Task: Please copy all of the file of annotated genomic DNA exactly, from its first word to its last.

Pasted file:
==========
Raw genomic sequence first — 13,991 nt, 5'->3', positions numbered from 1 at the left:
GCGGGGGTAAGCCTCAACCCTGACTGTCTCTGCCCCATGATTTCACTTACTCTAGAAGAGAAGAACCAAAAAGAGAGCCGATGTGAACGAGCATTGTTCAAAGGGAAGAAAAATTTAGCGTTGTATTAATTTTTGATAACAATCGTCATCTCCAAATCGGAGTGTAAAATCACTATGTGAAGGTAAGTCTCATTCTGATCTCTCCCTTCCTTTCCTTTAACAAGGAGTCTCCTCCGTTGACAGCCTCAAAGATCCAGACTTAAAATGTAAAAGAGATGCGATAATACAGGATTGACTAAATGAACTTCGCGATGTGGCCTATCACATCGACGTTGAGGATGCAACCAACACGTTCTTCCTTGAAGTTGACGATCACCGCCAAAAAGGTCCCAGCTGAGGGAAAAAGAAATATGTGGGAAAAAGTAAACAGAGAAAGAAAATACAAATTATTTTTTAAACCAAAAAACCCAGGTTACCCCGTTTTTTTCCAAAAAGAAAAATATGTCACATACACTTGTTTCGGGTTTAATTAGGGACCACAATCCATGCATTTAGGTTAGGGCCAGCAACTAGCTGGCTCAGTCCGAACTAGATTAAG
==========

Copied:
Raw genomic sequence first — 13,991 nt, 5'->3', positions numbered from 1 at the left:
GCGGGGGTAAGCCTCAACCCTGACTGTCTCTGCCCCATGATTTCACTTACTCTAGAAGAGAAGAACCAAAAAGAGAGCCGATGTGAACGAGCATTGTTCAAAGGGAAGAAAAATTTAGCGTTGTATTAATTTTTGATAACAATCGTCATCTCCAAATCGGAGTGTAAAATCACTATGTGAAGGTAAGTCTCATTCTGATCTCTCCCTTCCTTTCCTTTAACAAGGAGTCTCCTCCGTTGACAGCCTCAAAGATCCAGACTTAAAATGTAAAAGAGATGCGATAATACAGGATTGACTAAATGAACTTCGCGATGTGGCCTATCACATCGACGTTGAGGATGCAACCAACACGTTCTTCCTTGAAGTTGACGATCACCGCCAAAAAGGTCCCAGCTGAGGGAAAAAGAAATATGTGGGAAAAAGTAAACAGAGAAAGAAAATACAAATTATTTTTTAAACCAAAAAACCCAGGTTACCCCGTTTTTTTCCAAAAAGAAAAATATGTCACATACACTTGTTTCGGGTTTAATTAGGGACCACAATCCATGCATTTAGGTTAGGGCCAGCAACTAGCTGGCTCAGTCCGAACTAGATTAAG